Knitting Needle Soup, Our Favorite Knitting Tips
The Daily Knitter Staff
The exchange of knitting knowledge and advice is what the Daily Knitter is all about. We all become better knitters as a result. This article is the first in a series discussing the Daily Knitter's favorite knitting tips. We hope these suggestions benefit you in your knitting. And make sure to pass these tips on to your friends with the link at the top of the page.
It is virtually impossible to try on a knitting project before it is complete. We've all attempted to slip on a sweater in progress, only to lose stitches from the needles. You can solve this problem with inexpensive craft ribbon functioning as a stitch holder. Simply thread the ribbon through your stitches and remove the needle. (Make sure you knot the ribbon to prevent stitches from falling off.) Now you can model the project without stress and simply slide the stitches back onto the needle when you are done.
Working with several colors of yarn simultaneously can yield a tangled knot that any mischievous cat would be proud of. Solve this problem by punching holes in the top of a shoe box. By threading each yarn color through a separate hole in the box top, you can keep the yarns separate as you work. Tape the box closed and you are ready to go.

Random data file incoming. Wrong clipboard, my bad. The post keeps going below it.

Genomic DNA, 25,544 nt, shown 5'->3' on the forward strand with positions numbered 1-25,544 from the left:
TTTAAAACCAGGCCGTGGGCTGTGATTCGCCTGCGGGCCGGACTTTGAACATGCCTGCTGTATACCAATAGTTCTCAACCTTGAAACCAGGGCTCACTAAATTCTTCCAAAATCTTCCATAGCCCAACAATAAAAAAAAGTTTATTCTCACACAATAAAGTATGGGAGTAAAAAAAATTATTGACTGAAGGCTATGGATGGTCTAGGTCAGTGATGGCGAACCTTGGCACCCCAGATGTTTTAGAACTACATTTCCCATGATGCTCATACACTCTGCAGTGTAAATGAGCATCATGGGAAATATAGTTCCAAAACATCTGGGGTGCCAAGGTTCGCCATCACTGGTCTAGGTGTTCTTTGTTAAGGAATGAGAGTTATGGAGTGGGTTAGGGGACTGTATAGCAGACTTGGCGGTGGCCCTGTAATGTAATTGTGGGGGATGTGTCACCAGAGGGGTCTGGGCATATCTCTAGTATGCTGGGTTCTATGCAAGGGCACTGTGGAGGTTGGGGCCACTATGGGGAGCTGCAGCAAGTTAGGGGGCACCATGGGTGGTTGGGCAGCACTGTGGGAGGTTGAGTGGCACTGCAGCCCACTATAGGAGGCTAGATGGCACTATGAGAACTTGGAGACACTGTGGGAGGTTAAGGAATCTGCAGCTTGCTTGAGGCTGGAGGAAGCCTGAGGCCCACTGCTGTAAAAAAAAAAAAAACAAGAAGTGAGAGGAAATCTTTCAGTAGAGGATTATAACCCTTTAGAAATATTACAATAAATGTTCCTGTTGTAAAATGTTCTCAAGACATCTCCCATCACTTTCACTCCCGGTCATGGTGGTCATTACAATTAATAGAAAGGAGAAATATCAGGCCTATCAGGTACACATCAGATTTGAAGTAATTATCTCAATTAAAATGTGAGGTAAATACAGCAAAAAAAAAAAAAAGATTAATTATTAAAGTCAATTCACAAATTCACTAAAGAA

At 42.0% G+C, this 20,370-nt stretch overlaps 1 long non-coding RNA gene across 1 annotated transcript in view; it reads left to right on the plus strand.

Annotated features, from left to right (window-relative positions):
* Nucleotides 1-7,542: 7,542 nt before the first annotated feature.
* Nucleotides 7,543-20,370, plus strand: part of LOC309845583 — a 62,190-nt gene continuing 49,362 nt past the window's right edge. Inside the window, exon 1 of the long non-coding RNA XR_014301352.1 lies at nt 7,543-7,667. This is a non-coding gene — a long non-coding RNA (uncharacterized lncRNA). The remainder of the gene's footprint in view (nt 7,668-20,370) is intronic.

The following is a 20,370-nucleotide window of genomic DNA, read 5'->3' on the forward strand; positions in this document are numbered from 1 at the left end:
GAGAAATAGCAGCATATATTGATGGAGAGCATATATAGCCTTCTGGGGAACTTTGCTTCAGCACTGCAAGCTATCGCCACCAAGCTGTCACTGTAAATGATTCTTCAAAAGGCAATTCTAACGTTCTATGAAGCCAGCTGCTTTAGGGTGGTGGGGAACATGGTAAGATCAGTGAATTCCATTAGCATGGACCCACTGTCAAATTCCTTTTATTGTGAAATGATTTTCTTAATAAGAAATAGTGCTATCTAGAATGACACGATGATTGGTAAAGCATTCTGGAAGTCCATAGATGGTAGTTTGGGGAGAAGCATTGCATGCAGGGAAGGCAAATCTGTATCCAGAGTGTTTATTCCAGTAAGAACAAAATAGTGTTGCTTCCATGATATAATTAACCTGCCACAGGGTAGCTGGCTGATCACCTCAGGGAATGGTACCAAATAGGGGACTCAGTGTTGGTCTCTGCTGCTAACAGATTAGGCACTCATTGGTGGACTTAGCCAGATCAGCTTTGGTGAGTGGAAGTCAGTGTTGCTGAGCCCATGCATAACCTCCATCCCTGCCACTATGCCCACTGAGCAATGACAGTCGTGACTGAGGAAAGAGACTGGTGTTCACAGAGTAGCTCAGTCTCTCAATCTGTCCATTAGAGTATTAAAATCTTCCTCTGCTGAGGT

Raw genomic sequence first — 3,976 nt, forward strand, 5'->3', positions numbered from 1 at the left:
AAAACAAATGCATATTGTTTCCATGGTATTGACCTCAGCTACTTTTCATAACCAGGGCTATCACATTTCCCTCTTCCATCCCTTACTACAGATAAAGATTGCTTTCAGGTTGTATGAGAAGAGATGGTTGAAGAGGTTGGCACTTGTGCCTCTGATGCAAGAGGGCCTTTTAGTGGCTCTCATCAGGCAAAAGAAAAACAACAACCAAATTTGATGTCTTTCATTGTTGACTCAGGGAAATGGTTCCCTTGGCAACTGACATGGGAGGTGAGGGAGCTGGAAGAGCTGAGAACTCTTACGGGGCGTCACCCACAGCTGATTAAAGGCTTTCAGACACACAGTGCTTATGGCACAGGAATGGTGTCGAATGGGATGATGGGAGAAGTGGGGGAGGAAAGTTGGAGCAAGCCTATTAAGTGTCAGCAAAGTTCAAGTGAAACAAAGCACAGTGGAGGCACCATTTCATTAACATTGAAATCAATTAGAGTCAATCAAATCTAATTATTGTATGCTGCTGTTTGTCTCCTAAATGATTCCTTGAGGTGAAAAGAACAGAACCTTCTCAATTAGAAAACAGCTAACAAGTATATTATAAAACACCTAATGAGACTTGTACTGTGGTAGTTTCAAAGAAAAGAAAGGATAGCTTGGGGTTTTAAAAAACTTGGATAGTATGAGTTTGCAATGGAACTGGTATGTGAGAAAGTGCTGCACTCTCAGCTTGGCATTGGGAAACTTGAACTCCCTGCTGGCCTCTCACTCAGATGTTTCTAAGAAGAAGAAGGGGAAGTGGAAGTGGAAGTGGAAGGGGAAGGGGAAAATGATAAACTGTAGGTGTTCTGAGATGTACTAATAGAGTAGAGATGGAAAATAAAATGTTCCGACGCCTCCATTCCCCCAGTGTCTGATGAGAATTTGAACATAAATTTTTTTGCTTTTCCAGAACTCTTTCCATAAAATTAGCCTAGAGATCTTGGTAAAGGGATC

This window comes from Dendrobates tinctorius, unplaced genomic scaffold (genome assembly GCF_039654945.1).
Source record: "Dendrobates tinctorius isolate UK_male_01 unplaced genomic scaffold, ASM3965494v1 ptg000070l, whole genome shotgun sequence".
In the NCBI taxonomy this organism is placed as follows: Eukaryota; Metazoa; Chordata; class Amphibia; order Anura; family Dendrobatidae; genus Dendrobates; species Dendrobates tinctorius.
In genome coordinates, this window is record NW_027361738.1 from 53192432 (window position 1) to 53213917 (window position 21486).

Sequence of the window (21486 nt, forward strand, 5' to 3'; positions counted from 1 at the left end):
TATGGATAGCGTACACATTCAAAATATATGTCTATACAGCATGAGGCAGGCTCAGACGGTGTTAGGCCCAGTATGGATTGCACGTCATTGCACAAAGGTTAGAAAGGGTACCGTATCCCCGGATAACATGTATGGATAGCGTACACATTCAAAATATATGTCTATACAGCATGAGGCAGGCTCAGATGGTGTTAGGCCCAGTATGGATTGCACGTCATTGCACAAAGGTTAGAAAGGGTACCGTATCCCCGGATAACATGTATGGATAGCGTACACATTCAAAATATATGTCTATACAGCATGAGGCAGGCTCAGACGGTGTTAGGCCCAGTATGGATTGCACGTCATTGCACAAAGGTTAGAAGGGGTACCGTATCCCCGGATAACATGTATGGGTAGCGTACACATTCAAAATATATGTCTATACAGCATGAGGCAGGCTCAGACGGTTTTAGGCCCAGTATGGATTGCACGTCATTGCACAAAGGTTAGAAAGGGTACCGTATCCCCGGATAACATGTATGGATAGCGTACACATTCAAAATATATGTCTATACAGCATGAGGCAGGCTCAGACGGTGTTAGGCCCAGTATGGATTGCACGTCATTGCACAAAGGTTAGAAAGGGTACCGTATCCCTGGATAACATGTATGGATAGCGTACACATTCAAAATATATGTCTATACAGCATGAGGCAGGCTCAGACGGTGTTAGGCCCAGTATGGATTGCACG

Threading beads on to yarn can be a frustrating and time consuming process. As the yarn frays with use, it becomes increasingly difficult. Try applying clear nail polish to the end of the yarn. This will hold the end together and provide an easy tip for bead threading.
Counting stitches has never been the fun part of knitting. We've all glanced at the beginning of an afghan pattern and seen the instructions, "cast on 320 stitches." The thought of counting that many stitches will make even the most experienced knitter cringe. By using stitch markers during the cast on process, you can eliminate the counting headache. For example, place a stitch marker on your needle every 20 stitches. It is much easier to count 16 stitch holders than 320 stitches.
Do your longer circular needles look more like the track of Space Mountain than a simple circle? End the wrestling match by dropping them in a pot of boiling water for a few minutes. The needles will immediately relax; and so will you when working with them.